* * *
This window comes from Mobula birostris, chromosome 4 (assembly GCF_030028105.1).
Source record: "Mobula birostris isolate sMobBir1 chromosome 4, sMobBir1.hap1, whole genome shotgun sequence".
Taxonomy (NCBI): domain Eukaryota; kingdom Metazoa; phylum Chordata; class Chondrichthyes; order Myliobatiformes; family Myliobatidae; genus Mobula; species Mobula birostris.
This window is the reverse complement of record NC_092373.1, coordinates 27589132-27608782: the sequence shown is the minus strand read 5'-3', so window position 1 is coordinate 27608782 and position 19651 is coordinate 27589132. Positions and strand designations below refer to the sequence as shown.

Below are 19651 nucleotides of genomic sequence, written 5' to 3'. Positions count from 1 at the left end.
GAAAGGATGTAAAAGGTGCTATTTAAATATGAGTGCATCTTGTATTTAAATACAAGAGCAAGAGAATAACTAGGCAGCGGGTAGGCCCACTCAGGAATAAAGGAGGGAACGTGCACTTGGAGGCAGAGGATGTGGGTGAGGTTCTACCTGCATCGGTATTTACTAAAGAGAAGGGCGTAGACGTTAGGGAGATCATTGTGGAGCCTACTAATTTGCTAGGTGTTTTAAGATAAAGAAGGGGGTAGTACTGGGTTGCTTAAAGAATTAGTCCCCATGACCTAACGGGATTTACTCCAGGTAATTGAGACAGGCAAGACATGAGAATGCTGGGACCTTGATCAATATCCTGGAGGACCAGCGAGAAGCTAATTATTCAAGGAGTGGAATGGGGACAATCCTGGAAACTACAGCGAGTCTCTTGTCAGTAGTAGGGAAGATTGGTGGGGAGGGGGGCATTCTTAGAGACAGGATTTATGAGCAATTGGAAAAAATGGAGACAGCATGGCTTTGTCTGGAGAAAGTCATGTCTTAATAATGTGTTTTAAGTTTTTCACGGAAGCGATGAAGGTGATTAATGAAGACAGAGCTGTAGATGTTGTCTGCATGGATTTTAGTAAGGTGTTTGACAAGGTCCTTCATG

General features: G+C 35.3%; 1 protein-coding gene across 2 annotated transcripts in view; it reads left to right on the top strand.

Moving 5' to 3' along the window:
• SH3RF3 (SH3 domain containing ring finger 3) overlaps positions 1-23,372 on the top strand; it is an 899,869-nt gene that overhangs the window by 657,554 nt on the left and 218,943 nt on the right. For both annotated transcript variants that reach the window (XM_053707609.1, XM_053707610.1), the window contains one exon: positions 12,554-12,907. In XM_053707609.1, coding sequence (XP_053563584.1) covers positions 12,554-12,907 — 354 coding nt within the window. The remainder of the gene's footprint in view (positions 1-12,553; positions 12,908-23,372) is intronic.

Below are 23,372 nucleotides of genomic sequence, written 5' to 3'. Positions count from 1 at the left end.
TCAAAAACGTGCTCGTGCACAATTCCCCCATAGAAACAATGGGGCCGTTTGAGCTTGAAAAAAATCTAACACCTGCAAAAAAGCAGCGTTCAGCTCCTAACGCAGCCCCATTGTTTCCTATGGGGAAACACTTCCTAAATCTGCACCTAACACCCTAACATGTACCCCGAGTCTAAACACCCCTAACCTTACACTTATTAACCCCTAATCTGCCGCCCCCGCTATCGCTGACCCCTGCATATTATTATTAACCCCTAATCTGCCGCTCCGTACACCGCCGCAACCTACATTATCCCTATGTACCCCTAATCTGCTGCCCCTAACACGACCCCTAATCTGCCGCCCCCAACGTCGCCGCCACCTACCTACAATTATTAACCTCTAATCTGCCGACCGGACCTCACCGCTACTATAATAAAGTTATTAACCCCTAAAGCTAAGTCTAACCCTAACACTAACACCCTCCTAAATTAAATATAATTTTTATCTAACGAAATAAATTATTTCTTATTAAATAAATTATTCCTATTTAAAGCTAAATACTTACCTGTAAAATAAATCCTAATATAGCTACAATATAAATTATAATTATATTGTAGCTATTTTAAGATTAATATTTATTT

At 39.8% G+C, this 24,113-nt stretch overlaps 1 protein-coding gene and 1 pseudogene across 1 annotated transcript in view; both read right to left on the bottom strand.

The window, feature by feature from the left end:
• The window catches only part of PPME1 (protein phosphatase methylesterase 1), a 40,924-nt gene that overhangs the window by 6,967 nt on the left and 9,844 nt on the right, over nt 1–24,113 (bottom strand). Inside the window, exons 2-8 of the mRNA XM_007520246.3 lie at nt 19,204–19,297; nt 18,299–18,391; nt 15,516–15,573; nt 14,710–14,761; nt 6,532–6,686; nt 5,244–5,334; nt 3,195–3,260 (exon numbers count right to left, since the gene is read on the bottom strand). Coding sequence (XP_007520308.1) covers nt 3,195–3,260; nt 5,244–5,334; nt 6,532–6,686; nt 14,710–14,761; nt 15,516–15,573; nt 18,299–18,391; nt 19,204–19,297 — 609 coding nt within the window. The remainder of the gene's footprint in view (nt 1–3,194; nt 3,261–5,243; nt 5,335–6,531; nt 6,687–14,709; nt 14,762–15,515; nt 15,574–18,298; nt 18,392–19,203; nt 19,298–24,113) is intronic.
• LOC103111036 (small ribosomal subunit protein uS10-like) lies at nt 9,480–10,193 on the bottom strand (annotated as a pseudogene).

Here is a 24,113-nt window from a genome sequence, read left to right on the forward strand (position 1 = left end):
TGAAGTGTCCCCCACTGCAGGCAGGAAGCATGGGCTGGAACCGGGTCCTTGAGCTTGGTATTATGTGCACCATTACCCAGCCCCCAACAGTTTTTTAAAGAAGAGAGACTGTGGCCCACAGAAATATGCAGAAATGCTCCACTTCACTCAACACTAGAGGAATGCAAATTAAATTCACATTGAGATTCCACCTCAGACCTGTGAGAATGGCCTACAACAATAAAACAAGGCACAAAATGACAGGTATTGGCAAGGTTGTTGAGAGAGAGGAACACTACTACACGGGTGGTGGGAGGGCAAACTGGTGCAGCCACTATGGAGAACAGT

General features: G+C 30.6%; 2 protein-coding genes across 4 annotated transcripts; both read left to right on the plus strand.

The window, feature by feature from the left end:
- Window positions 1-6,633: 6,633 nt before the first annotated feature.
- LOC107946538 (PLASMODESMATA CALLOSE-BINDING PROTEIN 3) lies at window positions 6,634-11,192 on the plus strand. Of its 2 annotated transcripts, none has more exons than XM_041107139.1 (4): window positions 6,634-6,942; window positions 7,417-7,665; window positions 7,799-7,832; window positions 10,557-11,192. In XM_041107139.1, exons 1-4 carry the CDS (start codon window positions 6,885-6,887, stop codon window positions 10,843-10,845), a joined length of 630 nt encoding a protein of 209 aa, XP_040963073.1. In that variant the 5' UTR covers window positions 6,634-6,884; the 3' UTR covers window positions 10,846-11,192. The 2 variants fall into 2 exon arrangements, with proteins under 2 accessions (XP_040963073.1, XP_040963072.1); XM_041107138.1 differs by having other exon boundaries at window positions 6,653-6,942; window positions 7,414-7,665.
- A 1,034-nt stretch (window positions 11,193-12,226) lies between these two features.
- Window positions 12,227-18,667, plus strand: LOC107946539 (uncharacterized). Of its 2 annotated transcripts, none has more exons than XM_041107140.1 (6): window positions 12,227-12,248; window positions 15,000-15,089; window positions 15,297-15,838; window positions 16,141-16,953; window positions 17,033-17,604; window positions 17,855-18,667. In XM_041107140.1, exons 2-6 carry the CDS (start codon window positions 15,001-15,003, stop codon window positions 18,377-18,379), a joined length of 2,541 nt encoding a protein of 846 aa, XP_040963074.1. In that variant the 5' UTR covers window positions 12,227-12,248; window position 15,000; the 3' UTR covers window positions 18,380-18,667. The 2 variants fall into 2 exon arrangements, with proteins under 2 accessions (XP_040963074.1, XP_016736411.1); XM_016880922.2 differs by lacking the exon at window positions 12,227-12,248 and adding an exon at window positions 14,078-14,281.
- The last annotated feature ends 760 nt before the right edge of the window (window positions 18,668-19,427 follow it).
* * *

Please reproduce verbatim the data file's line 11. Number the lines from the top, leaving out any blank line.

TCAAAAACGTGCTCGTGCACAATTCCCCCATAGAAACAATGGGGCCGTTTGAGCTTGAAAAAAATCTAACACCTGCAAAAAAGCAGCGTTCAGCTCCTAACGCAGCCCCATTGTTTCCTATGGGGAAACACTTCCTAAATCTGCACCTAACACCCTAACATGTACCCCGAGTCTAAACACCCCTAACCTTACACTTATTAACCCCTAATCTGCCGCCCCCGCTATCGCTGACCCCTGCATATTATTATTAACCCCTAATCTGCCGCTCCGTACACCGCCGCAACCTACATTATCCCTATGTACCCCTAATCTGCTGCCCCTAACACGACCCCTAATCTGCCGCCCCCAACGTCGCCGCCACCTACCTACAATTATTAACCTCTAATCTGCCGACCGGACCTCACCGCTACTATAATAAAGTTATTAACCCCTAAAGCTAAGTCTAACCCTAACACTAACACCCTCCTAAATTAAATATAATTTTTATCTAACGAAATAAATTATTTCTTATTAAATAAATTATTCCTATTTAAAGCTAAATACTTACCTGTAAAATAAATCCTAATATAGCTACAATATAAATTATAATTATATTGTAGCTATTTTAAGATTAATATTTATTT